A team of scientists led by Juan Carlos Izpisua, director of the Gene Expression Laboratory of the Salk Institute of the USA and Extraordinary Professor of Developmental Biology at UCAM, has developed a method, “with unprecedented efficiency”, which allows obtaining cells pancreatic beta cells suitable for autotransplantation from human iPS cells, according to the educational institution.
Diabetes is a chronic disease that occurs when the pancreas does not produce enough insulin (type I diabetes) or when the body does not use the insulin it produces effectively (type II diabetes). The effect it causes is hyperglycemia (increased glucose in the blood), which over time seriously damages organs and systems such as the heart, blood vessels, eyes, kidneys or nerves. Currently, more than 400 million people suffer from this disease worldwide.
The method has shown “unprecedented efficacy”, starting from human iPS cells
Through this project, promoted and funded by UCAM with the collaboration of the Primafrío Foundation, the team of researchers led by Izpisua Belmonte has managed to manufacture functional pancreatic beta cells from induced pluripotent human cells (from adult cells). The protocol designed for this has shown “unprecedented” efficiency starting from adult cells. “This discovery represents another step towards a better understanding of the disease and its possible treatment,” says Izpisua, principal investigator of the project. ‘In vitro and in vivo tests showed that the pancreatic beta cells thus obtained are physiologically functional, that is, they detect glucose and reverse hyperglycemia in experimental diabetic models in the laboratory. Furthermore, these cells, once transplanted, are safe and did not form teratomas in the long term, ”says Haisong Liu, first author of the work.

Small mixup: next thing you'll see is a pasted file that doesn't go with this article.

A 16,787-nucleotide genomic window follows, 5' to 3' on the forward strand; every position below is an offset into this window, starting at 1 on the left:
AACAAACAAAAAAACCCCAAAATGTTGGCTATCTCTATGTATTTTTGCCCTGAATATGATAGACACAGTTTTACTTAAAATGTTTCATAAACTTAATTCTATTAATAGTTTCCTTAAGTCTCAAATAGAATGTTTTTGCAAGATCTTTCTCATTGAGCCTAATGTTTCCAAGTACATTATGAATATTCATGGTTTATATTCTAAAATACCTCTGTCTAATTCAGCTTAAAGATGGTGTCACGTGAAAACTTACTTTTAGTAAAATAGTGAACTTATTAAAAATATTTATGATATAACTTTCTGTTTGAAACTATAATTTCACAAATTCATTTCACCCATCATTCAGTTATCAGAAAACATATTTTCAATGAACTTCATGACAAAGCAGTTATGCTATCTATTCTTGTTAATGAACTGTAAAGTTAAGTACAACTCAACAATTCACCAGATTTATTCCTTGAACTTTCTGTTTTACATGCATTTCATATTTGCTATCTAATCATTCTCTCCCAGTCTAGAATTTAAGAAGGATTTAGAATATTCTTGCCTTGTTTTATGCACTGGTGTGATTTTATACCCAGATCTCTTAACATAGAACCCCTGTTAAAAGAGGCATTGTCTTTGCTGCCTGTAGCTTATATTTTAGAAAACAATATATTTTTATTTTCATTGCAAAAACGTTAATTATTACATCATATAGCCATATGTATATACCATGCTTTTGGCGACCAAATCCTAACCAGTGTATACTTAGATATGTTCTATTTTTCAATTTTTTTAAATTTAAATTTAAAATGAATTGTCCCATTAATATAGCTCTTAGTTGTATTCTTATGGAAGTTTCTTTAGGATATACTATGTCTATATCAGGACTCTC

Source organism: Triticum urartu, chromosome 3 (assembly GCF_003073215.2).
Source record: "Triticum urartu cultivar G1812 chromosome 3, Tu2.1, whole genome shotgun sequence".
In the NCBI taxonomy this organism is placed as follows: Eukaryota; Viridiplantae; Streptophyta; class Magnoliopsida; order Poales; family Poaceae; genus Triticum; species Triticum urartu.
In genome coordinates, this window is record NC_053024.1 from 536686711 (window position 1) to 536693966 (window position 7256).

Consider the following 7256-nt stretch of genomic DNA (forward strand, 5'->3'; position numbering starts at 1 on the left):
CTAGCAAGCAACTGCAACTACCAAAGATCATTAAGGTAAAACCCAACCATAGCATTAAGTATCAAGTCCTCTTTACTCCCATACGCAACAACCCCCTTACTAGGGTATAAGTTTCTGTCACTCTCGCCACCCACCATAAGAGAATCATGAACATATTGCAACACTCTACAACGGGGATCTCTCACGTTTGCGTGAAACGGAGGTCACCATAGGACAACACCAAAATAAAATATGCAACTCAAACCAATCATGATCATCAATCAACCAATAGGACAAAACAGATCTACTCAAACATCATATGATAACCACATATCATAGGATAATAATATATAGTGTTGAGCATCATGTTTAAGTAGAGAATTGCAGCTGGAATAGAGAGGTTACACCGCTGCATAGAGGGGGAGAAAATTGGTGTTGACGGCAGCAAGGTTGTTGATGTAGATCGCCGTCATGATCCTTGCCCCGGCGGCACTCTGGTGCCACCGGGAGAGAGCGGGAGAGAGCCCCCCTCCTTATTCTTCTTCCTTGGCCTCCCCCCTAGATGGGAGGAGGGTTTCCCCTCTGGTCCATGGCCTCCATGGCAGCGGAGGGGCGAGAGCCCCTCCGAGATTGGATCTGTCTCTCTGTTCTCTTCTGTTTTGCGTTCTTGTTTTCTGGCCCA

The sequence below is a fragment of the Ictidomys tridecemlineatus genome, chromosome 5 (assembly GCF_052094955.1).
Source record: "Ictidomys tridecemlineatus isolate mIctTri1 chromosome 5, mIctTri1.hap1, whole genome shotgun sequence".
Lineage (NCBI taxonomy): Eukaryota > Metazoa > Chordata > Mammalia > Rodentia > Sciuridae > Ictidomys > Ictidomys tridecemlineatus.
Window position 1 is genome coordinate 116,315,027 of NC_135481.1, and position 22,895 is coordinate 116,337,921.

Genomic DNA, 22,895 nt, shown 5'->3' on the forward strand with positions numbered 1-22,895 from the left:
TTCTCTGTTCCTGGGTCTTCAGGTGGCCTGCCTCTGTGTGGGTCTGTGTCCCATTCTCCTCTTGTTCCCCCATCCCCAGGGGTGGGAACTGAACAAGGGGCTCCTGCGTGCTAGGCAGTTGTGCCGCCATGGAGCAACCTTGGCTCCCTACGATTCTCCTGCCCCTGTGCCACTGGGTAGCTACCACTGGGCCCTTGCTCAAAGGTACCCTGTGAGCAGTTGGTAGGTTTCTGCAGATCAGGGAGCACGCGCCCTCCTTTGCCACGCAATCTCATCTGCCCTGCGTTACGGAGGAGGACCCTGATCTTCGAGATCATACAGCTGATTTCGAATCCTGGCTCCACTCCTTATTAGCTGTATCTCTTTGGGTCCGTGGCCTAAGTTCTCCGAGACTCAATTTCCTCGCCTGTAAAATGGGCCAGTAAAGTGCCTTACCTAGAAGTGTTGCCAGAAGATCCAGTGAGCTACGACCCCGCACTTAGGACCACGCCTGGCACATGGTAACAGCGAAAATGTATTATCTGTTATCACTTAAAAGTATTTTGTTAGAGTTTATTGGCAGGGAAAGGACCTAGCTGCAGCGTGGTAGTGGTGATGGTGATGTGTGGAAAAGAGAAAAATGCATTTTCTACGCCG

Although important efforts have been made in the last decade to achieve the differentiation of human iPS cells into pancreatic beta cells, the clinical application of these methodologies has been hampered for different reasons: the designed protocols had low efficiency; the beta cells obtained were very heterogeneous, a high percentage of them lacked the desired functionality and presented a risk of teratoma formation; and the protocols used depended, to a great extent, on the starting cell line, presenting a limited value to generate specific beta cells for each patient. “All these problems could be due to the lack of knowledge, until now, of how to regulate the signals involved in the transformation of human iPS cells into beta cells of the pancreas,” says Llanos Martínez, professor at UCAM and co-author of the project.
In experimental laboratory models, hyperglycemia was reversed
However, in this project, the results of which are published in the journal ‘Nature Communications’, “we made a systematic selection of chemicals and proteins to be used in each step of the conversion of human iPS cells into beta cells of the pancreas, for which we a new protocol ”, points out Estrella Núñez, vice-rector for Research at UCAM.
The designed method is precise and highly efficient to generate pancreatic progenitors from human iPS cells and efficiently group them into three-dimensional structures.